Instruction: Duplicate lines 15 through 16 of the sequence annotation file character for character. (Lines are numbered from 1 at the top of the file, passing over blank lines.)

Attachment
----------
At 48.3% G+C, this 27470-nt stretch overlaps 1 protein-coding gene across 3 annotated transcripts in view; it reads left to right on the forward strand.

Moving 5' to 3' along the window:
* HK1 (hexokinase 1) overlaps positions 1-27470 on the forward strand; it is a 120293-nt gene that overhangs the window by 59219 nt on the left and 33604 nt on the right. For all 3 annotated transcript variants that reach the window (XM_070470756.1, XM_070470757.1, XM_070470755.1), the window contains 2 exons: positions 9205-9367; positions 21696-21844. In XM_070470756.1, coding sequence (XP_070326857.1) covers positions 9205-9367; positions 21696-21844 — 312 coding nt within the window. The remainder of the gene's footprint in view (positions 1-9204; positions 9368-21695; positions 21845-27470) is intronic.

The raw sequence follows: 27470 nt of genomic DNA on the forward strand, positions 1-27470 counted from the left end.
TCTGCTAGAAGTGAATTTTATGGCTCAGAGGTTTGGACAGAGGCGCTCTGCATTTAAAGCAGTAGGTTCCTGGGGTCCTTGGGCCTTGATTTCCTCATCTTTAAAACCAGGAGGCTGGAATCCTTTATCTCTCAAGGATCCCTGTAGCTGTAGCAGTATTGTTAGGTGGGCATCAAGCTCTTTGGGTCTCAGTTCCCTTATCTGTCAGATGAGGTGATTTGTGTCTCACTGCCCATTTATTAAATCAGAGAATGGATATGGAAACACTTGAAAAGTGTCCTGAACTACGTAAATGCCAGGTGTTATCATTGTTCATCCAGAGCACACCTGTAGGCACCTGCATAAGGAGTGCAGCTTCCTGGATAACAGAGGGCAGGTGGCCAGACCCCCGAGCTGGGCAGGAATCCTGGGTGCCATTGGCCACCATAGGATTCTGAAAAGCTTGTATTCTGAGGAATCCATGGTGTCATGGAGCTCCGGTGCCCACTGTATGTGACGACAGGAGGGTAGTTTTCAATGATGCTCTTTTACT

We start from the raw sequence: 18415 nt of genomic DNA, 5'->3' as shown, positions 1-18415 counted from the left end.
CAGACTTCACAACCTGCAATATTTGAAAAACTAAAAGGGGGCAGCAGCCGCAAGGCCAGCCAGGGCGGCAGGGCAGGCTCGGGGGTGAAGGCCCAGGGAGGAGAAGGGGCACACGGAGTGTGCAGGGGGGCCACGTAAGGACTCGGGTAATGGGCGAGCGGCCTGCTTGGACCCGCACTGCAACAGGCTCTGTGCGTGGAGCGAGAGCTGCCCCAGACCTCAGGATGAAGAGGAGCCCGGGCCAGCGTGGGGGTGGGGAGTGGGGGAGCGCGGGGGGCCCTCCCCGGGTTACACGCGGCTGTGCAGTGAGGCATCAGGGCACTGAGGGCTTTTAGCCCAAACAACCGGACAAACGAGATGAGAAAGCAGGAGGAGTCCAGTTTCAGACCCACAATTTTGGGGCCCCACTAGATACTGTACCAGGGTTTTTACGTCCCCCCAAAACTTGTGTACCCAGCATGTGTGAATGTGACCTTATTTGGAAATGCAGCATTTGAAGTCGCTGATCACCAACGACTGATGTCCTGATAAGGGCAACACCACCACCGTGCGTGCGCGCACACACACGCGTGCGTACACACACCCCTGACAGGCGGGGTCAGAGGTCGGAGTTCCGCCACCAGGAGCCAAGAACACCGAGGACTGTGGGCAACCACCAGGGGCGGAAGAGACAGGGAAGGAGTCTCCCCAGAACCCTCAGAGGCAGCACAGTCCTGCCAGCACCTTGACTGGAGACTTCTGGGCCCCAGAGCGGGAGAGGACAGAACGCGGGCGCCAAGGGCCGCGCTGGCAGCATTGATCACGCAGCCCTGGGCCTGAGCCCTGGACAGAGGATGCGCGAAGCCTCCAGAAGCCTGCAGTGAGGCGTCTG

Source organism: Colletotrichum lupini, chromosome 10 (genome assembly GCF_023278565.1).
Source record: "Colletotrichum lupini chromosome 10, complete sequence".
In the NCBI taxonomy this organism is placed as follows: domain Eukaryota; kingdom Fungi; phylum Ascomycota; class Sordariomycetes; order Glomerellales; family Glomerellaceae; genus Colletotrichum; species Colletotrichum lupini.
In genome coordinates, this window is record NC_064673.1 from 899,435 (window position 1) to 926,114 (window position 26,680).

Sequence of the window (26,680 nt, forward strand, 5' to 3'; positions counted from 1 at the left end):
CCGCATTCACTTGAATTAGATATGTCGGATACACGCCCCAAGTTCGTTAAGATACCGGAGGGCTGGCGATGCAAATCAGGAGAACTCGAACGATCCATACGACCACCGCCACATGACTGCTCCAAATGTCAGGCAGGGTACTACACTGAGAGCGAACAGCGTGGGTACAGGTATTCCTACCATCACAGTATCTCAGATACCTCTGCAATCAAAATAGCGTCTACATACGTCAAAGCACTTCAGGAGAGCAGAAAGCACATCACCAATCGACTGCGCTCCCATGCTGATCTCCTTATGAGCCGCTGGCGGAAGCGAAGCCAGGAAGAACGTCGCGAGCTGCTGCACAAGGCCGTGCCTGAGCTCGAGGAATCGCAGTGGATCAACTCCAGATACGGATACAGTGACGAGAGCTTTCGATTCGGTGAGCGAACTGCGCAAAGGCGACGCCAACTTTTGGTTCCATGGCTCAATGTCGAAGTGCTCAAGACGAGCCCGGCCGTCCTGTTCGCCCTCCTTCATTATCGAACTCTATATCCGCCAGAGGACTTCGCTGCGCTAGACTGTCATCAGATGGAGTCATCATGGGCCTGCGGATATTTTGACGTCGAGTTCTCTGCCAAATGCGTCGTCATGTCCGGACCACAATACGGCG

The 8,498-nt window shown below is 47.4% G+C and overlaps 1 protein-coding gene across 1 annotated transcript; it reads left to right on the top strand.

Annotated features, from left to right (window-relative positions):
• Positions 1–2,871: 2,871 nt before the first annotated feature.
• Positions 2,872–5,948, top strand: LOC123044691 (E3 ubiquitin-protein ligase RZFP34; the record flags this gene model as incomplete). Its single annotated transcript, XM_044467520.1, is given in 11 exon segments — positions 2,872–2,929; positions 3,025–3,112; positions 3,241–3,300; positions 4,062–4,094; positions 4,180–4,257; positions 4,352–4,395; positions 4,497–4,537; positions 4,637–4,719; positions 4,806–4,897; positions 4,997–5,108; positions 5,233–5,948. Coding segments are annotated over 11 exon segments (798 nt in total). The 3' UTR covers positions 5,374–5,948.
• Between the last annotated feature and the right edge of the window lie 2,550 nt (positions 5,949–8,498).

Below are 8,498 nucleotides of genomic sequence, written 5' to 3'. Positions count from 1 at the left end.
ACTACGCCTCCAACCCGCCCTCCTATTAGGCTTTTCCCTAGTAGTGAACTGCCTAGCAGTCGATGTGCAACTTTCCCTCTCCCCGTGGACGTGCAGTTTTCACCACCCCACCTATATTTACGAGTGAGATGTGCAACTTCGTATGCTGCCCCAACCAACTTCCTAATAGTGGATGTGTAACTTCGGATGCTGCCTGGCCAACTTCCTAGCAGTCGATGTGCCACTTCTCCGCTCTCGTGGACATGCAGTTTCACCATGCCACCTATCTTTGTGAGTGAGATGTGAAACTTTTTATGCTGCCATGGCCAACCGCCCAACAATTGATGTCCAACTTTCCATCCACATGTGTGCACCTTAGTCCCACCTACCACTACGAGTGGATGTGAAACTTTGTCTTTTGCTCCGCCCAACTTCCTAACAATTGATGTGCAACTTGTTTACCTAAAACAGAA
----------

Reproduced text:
Annotated features, from left to right (window-relative positions):
• Positions 1–2,871: 2,871 nt before the first annotated feature.